LAST CALL FOR 2016 TAX REFUNDS You Can Help Yourself by Filing Back Year Tax Returns

Company News | By Michael A. Raiken, CPA, JD | Jun 15, 2020

Over the past several months, COVID-19 has caused tremendous mental, physical, and financial disruptions such that the President declared a National Disaster.  To alleviate some of the pressures placed on taxpayers facing an April 15th tax filing deadline, the U.S. Treasury Department and Internal Revenue Service extended the 2019 tax filing and request for automatic extension deadlines to July 15, 2020.

The extended filing deadline relieved some of the stress that accompanied the current year’s tax filings, which were complicated by the pandemic. Additionally, the time to claim refunds for tax year 2016 was extended.  Generally, IRS regulations require taxpayers, who are due a federal refund for withholding or estimated taxes, to file a return to claim the refund within 3 years of the return due date or forfeit their refunds to the U.S. Treasury.  The three-year deadline to claim 2016 refunds was automatically extended to July 15, 2020, affording taxpayers an extra 3 months to collect monies due to them.

Once the three-year window closes for a specific year, generally, the IRS will no longer issue refunds for that year nor will they apply any credits from that year, including overpayments of estimated or withholding taxes, to other tax years that are underpaid or outstanding.  However, there is the ability for a taxpayer to file a claim for refund, when payments were made within the prior two-year period.  The IRS estimates show that approximately 1.2 million taxpayers did not file 2015 returns by the April 15, 2019 three-year deadline, forfeiting an astonishing $1.4 billion in unclaimed refunds with a median per person refund of $879.[1]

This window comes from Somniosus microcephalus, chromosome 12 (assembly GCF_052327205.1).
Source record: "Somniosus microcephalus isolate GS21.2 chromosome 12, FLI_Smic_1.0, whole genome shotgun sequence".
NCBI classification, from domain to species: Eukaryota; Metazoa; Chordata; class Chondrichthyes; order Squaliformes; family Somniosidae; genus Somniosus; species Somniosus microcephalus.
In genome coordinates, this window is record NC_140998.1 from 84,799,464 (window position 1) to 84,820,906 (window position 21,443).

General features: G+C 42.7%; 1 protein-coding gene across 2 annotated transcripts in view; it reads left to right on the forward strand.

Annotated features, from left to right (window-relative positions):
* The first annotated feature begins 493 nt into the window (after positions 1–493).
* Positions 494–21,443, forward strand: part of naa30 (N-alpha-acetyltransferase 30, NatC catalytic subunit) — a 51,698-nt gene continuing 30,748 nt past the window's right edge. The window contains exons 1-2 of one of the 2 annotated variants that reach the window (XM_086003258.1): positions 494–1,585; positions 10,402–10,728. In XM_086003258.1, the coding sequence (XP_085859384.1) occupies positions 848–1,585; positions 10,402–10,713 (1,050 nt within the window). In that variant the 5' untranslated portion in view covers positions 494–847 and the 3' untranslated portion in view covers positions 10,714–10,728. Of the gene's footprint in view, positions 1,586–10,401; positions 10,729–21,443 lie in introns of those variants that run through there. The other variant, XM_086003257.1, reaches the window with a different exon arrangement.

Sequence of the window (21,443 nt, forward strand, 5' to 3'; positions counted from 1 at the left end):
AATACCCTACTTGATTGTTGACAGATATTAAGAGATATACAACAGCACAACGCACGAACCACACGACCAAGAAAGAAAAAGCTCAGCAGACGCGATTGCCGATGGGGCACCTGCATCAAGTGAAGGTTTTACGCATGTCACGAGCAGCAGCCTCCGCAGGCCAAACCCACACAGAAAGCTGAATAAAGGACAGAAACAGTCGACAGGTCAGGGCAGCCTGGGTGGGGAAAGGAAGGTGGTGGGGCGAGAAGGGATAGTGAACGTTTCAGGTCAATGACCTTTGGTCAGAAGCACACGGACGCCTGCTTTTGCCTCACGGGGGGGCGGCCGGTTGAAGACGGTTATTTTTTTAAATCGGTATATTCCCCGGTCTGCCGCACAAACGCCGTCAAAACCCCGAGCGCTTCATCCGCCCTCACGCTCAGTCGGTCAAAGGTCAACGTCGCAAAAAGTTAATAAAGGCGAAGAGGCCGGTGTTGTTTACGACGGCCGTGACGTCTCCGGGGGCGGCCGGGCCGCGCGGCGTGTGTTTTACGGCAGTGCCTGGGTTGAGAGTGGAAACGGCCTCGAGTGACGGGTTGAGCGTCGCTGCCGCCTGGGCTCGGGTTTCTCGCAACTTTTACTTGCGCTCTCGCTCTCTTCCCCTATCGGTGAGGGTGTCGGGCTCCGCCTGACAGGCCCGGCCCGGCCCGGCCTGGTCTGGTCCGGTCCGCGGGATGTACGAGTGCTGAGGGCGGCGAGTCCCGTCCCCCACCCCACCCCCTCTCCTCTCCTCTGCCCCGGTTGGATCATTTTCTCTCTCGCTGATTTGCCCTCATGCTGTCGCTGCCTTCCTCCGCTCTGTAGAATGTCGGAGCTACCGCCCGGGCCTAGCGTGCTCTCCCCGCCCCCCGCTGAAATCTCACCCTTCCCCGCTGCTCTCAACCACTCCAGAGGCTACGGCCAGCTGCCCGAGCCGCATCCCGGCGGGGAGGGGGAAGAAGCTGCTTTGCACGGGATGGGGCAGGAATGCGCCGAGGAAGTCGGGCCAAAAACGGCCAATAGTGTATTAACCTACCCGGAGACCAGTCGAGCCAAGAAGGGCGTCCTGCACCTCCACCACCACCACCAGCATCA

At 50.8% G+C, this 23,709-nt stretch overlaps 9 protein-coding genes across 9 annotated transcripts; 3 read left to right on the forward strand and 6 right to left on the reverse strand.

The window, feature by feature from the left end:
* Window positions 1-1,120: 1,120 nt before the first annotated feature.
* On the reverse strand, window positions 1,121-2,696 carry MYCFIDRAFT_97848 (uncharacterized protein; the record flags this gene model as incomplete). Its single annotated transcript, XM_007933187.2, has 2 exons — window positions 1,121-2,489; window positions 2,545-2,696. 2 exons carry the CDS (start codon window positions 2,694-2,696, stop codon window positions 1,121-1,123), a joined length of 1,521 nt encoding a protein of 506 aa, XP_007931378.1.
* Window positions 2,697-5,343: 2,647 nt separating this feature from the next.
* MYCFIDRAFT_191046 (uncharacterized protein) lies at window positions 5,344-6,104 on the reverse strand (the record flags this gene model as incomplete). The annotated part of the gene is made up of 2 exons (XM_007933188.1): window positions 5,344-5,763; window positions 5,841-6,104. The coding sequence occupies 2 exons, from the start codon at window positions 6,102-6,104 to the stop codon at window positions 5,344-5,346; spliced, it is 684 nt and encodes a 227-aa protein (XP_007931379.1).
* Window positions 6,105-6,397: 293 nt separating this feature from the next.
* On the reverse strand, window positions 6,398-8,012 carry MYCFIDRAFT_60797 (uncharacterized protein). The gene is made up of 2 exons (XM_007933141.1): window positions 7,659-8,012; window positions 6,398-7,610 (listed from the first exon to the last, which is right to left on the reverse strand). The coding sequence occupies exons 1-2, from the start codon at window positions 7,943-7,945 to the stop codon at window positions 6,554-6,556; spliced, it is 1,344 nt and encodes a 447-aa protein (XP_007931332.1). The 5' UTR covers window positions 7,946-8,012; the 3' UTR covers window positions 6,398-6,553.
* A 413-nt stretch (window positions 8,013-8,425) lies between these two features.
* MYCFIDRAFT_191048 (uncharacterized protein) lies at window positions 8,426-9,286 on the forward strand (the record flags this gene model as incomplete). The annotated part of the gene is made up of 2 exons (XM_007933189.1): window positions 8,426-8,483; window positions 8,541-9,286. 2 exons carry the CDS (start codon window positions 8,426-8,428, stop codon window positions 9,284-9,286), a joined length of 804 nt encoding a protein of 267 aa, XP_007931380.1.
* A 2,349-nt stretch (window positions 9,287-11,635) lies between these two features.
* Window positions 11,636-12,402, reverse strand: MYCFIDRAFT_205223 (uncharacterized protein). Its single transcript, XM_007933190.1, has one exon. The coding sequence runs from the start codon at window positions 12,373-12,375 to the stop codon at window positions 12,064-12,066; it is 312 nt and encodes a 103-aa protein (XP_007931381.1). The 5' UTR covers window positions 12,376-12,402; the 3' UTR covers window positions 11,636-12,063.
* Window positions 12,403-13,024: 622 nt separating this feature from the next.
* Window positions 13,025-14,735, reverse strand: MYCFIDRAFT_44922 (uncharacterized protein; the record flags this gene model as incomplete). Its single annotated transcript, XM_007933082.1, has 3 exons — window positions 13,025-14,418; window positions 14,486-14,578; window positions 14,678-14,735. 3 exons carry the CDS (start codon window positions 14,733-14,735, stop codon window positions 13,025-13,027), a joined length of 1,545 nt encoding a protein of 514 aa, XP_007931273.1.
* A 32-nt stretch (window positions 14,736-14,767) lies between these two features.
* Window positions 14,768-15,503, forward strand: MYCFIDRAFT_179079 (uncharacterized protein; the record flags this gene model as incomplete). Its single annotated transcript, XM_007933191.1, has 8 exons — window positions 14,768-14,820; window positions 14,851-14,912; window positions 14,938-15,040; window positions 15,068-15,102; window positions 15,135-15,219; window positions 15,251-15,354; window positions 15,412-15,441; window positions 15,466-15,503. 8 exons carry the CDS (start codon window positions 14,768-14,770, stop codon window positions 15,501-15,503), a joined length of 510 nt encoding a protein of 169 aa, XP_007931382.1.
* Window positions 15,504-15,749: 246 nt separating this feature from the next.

While collecting refunds due for past years can be especially beneficial for taxpayers who have experienced pay cuts or loss of income due to the current pandemic, there are other significant reasons for keeping your tax filings up to date.   For taxpayers who are self-employed, earned income for unfiled tax years is not reported to the Social Security Administration and can greatly reduce retirement and disability benefits for which you may become eligible.  Unfiled tax returns also hamper the ability to apply for personal and business loans, refinance mortgages, and render a person ineligible for federal aid programs for college and higher education expenses.

If you currently have unfiled prior year tax returns and owe money for these years, becoming current is of equal, if not greater, importance.  Individuals and businesses that owe back taxes can face serious and significant consequences.  Filing back year tax returns and becoming current can reduce the interest charges and late payment penalties being assessed by the IRS, which continue to accrue until the balances are fully paid.  If you do not have the means or ability to pay the full the amounts owed, the IRS offers numerous repayment options and programs, which help mitigate balances due for those who qualify.

Does the IRS owe you money in the form of a tax refund for 2016?  The window is closing on your time to file and collect!   Do you have unfiled tax returns or prior year liabilities due to a federal or state tax agency?  Contact our tax professionals at to assist you in determining your best options for addressing these issues.

[1], “IRS: Refunds of $1.4 billion waiting to be claimed by individuals who have not filed federal income tax returns for 2015,” March 13, 2019,